It gets busy…

I walked down from the historic site to the striking modern steel and glass designed Acropolis Museum. It opened five years ago and is consistently rated one of the top museums in the world.

Acropolis Museum

Athens Segway Tours offer an easy way to see this hilly city. They only operate in pedestrianised zones and can take you around the historic areas. I spoke with Panos from the company, who suggested that I should see the 19th-century city sights, like the National Garden, Parliament and the Presidential Mansion. “Athens is not only about the ancient ruins. It also has a lot of modern buildings, mediaeval history and modern history with beautiful buildings and beautiful sites worth people’s time and effort,” he told me.

There are two places – one ancient and one modern – that Panos says you should visit. “Pnyx Hill was the meeting place of the original Athens assembly, which was used from the 5th century BC. People sat there to listen to speakers. It’s where the citizens of Athens would meet to discuss city affairs and make important decisions. Not many people walk all the way up there,” said Panos. “We go on our Segways. It’s not that busy but it’s the birthplace of democracy and at the same time there is a magnificent view of the Acropolis Rock.” The other site is the replica of the only ancient stadium of the city. “The Panathenaic Stadium was refurbished for the first modern Olympics in 1896 and was used again in 2004. It’s a replica of the ancient stadium – huge and simple and magnificent.”

It’s worth walking around the winding back streets below the Acropolis. The whitewashed cottages, stones steps and bright pink bougainvillea makes it look more like the Greek islands. That’s because islanders settled here. There’s also Hadrian’s Arch, the symbolic entrance to the city, which was built in 134AD. The stone arch has two layers and is topped by classical Greek columns.

I was heading to a modern place where recent history has been made. Syntagma Square was the focus of the world’s media during the Greek financial problems and bail out. Today you’ll see colour-changing fountains dominate the plaza where the world’s media watched riot squads battle protestors in 2015.

Life has changed in Athens after what locals refer to as ‘the crisis.’ “It was a shock wave,” one tour guide told me. “In 2004 we hosted the Olympics and everybody was partying and going to Mykonos. They all wanted to buy a Mercedes. Everybody felt like they could make easy money. It was a very superficial lifestyle. Then the crisis came and that was a shock. It’s changed a lot.”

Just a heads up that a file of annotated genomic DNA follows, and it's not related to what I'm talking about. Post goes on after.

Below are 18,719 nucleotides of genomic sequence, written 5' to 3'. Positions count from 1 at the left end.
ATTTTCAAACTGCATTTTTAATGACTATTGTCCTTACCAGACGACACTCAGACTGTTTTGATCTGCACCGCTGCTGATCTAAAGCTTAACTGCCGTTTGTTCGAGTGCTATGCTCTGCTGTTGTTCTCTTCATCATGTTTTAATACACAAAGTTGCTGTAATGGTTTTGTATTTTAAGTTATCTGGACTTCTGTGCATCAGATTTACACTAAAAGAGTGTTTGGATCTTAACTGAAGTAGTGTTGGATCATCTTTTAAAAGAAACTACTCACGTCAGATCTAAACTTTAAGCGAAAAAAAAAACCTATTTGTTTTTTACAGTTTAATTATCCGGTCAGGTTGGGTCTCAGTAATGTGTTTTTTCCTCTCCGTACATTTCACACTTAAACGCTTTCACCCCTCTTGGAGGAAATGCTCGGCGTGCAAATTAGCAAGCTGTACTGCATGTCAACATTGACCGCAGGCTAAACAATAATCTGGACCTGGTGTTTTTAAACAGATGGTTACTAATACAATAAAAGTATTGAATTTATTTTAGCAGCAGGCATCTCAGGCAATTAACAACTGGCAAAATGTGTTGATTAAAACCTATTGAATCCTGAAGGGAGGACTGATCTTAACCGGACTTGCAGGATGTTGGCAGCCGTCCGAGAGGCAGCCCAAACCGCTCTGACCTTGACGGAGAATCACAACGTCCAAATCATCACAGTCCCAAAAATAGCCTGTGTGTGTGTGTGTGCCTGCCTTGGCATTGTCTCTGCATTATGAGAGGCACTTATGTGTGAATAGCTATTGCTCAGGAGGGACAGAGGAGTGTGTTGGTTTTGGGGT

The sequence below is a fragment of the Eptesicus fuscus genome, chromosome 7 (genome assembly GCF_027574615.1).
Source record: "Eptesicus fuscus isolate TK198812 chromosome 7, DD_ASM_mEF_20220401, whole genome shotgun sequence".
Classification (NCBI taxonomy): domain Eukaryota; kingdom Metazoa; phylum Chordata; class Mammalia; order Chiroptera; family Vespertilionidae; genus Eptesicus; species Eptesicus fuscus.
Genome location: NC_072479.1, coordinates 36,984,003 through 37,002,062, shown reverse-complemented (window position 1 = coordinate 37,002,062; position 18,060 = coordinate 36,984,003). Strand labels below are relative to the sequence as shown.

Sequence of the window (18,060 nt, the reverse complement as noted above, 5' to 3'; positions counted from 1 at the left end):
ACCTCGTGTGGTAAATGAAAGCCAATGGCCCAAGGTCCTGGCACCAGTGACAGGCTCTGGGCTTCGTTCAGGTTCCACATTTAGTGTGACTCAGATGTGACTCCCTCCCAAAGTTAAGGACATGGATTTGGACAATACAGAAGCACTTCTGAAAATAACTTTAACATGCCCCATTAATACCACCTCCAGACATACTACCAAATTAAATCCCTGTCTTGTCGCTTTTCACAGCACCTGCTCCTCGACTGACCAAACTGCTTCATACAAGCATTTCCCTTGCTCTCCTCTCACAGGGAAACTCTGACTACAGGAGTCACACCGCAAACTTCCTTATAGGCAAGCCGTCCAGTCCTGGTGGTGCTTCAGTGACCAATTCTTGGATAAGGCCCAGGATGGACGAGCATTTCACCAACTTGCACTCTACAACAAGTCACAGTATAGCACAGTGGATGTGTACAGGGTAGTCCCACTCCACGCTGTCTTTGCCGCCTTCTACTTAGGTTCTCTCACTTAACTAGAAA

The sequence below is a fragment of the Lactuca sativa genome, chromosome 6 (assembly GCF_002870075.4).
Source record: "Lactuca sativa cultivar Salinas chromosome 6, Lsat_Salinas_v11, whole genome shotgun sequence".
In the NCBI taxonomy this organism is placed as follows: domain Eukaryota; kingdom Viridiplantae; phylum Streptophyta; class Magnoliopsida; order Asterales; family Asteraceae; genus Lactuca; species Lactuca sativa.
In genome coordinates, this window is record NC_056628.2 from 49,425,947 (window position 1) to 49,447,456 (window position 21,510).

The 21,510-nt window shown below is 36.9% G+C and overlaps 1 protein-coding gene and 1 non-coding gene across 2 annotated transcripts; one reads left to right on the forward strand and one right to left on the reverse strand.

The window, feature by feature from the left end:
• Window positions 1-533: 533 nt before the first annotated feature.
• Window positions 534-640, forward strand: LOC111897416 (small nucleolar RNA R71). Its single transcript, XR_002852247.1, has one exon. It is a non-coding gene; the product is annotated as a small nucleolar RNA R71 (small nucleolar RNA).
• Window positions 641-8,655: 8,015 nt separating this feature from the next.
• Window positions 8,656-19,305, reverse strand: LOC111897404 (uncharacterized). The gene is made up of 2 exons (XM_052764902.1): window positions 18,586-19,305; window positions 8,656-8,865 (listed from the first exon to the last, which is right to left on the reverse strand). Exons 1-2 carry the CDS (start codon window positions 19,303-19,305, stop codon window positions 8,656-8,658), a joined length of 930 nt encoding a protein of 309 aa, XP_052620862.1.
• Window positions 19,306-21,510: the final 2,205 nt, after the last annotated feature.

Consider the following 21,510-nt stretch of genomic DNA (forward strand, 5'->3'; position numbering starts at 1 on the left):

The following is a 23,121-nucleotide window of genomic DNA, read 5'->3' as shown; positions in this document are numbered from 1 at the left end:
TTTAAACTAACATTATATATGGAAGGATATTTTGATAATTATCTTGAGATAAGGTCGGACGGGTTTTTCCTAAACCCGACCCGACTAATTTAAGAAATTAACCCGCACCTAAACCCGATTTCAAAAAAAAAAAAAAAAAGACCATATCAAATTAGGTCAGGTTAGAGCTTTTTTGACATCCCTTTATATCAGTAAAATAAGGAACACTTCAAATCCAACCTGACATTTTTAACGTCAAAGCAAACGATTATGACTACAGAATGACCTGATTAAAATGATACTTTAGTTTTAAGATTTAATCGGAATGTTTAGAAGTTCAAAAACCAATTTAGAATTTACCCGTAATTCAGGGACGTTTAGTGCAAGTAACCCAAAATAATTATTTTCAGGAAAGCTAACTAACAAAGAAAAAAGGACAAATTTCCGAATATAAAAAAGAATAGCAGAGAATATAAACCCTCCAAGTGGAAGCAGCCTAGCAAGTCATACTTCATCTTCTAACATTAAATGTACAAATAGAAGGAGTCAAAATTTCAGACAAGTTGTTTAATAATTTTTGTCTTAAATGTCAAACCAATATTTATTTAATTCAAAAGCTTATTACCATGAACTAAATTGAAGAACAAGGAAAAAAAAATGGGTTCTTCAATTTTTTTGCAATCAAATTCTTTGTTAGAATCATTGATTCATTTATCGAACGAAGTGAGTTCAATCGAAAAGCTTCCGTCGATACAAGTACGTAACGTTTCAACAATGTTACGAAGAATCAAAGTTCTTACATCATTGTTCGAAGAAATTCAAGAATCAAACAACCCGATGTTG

There’s clearly a lot of poverty and the city is not as well maintained as when I last visited in 2004. But for visitors and locals, some good things have come out of the crisis. “Lots of shops have been closing but they are reopening as bars and cafés. The Greeks are trying to be creative when it comes to these kinds of shops. You’ll see really cool places with nice decorations and design. Athens’ nightlife over the last ten years has become really unique,” Tania explained. It seems that people might not want to spend cash on products but they still want to go out and socialise.

Athens is a place where people share their politics publicly. You’ll hear musicians perform Rebetiko. This style of music hails from Anatolia in Turkey and the lyrics discuss politics and life’s hardships. That’s why it was banned during the 1970’s military junta.

I walked from Syntagma Square to the inner city area of Exarchia, famed for it’s alternative shops, computer and comic stores and cheaper bars. It’s considered to be an anarchic suburb. Exarchia has a life of its own. It’s not trendy. It’s an all time classic. It’s worth visiting. “Is it safe?” I asked. “Yes it is. It’s not safe if you’re a policeman wearing your uniform though. There is a Central Park that the mayor wanted to turn into a parking area but the locals felt there was a lack of green space in Athens and they didn’t want it covered over so they occupied the park. There are locals guarding it and people have community discussions there and theatre plays. It’s all run by the people for the people.”

I was quite on edge wandering around Exarchia, possibly because I’d heard such horror stories. I found it incredible that an alleged police no-go area could exist in the heart of one of Europe’s capital cities. There’s incredible graffiti, huge street art spanning buildings four storeys high. Some of the graffiti advised police to stay out in strong Anglo-Saxon terms. I guess that signs like that help fuel the area’s infamy.

Panos told me he lived in Exarchia. “Some locals are scared of it. When I tell fellow Athenians that I live there some ask why I do it to myself. But it’s a magnificent area. It’s a students’ area. It’s next the Polytechnic School and has a long history. It was the beginning of the revolt against the military junta in 1973. It is alternative. Most cultural groups and publishers are based there. And it’s generally cheaper and worth visiting so don’t believe what you hear.”